A vigil was held Tuesday in downtown Vancouver’s Eastside for a Native American girl whose body was found there a year after she went missing.
Noelle O’Soup was one of two people whose remains were found in a room in The Heatley, a one-bedroom home on May 1, Vancouver police have confirmed. The “tragic end” of the search was announced by the department seven weeks later, after the body was identified.
A 14-year-old who was a member of the Key First Nation in Saskatchewan. The tape says O’Soup was in government care when she went missing in May 2021.
Vigil organizer Lorelei Williams, who is with the group Butterflies in Spirit, said O’Soup’s death isn’t just a tragedy for those who knew and loved her — it’s a painful and grim reminder of an ongoing national crisis. .
“Our Indigenous women and girls are in a state of emergency. Our Indigenous women and girls need to be protected. There is a high percentage of Indigenous women and girls missing and murdered. This should not be happening,” she told CTV News.
“She was just a baby,” she said of O’Soup.
According to the Assembly of First Natiions, 11 percent of missing women are Indigenous, despite the fact that Indigenous people make up only about 4.3 percent of Canada’s population. According to the AFN, the current data is an underestimation of the magnitude of the problem.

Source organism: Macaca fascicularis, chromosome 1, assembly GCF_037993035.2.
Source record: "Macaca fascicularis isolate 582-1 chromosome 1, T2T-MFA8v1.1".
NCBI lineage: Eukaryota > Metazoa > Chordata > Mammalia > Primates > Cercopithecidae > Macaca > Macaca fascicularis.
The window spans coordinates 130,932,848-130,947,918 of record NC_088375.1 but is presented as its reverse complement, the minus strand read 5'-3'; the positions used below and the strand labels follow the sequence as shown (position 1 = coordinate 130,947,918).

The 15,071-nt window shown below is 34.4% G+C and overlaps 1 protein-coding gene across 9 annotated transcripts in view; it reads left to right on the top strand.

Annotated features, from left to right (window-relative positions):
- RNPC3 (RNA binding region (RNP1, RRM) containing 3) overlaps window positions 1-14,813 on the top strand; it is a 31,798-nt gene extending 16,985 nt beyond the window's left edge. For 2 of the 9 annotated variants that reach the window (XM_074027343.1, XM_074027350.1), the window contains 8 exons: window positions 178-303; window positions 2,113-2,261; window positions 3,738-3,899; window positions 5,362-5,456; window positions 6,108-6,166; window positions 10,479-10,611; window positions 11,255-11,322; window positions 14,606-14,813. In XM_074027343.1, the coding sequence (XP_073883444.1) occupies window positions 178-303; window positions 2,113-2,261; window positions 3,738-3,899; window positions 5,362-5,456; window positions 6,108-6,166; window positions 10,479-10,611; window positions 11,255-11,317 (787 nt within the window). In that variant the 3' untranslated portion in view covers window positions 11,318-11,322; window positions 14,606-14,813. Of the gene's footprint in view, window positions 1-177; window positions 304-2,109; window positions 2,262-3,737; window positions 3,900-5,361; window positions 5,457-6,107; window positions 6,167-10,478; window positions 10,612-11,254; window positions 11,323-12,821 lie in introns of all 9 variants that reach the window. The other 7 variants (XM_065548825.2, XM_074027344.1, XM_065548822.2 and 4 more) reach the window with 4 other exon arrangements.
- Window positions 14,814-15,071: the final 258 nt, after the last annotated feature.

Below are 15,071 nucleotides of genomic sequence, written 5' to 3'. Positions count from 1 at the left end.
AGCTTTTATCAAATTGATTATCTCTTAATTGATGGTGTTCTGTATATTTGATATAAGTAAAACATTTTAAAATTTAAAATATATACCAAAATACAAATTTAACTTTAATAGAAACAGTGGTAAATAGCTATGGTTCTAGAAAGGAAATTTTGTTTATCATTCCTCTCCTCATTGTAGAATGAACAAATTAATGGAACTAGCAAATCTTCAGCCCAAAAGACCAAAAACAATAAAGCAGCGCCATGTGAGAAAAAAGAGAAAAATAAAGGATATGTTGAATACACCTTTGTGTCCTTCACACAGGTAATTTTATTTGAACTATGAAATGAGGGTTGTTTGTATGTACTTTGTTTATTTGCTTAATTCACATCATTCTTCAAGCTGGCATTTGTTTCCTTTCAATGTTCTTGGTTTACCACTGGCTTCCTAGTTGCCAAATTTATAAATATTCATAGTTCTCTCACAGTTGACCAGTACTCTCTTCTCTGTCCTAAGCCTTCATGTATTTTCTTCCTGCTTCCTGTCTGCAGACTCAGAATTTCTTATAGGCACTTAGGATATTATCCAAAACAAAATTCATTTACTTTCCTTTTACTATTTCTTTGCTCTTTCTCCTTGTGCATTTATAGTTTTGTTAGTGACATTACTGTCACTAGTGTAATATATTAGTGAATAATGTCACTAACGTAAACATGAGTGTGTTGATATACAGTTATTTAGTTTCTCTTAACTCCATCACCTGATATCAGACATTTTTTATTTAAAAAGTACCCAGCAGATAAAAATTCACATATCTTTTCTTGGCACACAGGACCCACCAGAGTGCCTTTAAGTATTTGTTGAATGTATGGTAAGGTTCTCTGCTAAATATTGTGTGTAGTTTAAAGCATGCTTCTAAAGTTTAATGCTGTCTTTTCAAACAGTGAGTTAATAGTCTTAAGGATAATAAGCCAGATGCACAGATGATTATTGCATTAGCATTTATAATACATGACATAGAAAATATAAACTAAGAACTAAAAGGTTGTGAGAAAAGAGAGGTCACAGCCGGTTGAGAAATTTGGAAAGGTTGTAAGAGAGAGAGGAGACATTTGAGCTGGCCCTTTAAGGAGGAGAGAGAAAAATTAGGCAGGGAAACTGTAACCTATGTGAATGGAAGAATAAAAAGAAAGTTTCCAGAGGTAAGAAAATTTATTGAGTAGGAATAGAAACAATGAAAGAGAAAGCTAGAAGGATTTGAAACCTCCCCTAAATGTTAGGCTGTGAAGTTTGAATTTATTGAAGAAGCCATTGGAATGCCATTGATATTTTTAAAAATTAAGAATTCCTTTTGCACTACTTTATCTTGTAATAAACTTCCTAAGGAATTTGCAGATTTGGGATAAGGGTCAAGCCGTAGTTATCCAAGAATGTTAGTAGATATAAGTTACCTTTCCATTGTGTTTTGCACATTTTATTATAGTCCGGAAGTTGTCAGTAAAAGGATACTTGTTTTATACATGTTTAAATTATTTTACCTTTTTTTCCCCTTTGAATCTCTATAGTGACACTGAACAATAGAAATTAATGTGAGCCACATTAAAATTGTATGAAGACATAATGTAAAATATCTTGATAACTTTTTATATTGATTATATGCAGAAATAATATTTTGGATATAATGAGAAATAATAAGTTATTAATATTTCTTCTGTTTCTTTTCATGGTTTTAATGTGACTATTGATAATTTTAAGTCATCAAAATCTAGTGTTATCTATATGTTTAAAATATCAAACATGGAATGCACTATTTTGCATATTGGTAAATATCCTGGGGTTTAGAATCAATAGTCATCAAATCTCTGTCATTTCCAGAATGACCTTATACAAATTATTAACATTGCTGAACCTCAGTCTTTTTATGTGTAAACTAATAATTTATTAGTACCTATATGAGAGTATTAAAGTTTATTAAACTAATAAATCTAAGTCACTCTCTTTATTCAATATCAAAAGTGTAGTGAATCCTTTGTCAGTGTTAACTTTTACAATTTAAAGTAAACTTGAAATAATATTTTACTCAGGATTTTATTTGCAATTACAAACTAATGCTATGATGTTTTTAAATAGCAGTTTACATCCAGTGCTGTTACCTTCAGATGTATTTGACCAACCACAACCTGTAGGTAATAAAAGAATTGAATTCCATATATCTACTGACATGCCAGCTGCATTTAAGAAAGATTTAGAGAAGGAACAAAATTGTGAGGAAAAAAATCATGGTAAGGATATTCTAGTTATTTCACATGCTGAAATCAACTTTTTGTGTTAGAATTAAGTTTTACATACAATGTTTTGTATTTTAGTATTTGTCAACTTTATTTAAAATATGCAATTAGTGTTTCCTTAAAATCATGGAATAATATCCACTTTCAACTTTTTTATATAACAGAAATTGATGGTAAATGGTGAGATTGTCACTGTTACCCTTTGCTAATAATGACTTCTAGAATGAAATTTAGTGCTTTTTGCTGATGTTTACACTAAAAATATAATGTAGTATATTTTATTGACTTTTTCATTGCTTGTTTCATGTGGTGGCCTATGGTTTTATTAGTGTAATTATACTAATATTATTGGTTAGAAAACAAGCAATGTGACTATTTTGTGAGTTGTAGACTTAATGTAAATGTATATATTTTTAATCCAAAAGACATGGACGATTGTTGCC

The RCMP said Indigenous women account for 10 percent of cases where a woman is missing for at least 30 days, a statistic based on a 2015 report. Of those women, many were identified as missing “due to ‘unknown’ circumstances or suspected of being was of a crime.”
Shortly after announcing that the search for O’Soup had come to a tragic end, the Vancouver Police Department said that crime has not been ruled out in this case.
“Everything is on the table at the moment,” said spokesman Const. Tania Visintin said at a press conference last week.
“We are investigating all possibilities as to the cause of this death – or deaths, I should say.”
NATIVE LEADERS QUESTIONS ANSWERS
The fact that the teen’s body went unidentified for nearly two months is hard for Key First Nation members to take.
“It’s always very hard and upsetting to lose a young member of our community,” band councilor Solomon Reece told CTV News last week.
“It’s incredibly important to the family and our community that we have the answers to understand what happened, not just the circumstances of her death, but the circumstances that led to her death.”
Kukpi7 Judy Wilson of the Union of BC Indian Chiefs echoes those comments.
“The band and all loved ones deserve those answers, and they deserve the right access to the information, the right reporting and to know if this was foul play or an overdose,” Wilson said. “It cannot be downplayed.”
Both Wilson and Reece believe Noelle O’Soup’s system has failed, as if it has many missing and murdered Native women and girls.
“Why do these children die in care? And they are not respected, they are not highly regarded. All children should be held in high esteem and there should be no tragedies happening to the children in shelters,” Wilson said.
Reece demands a full investigation and cooperation from all authorities involved.
“But we also need system change,” he said. “How many children are still missing, and how many do we have to lose before significant changes are made at the federal and state levels?”
They fear that if those changes don’t happen, more vulnerable girls like Noelle O’Soup will die.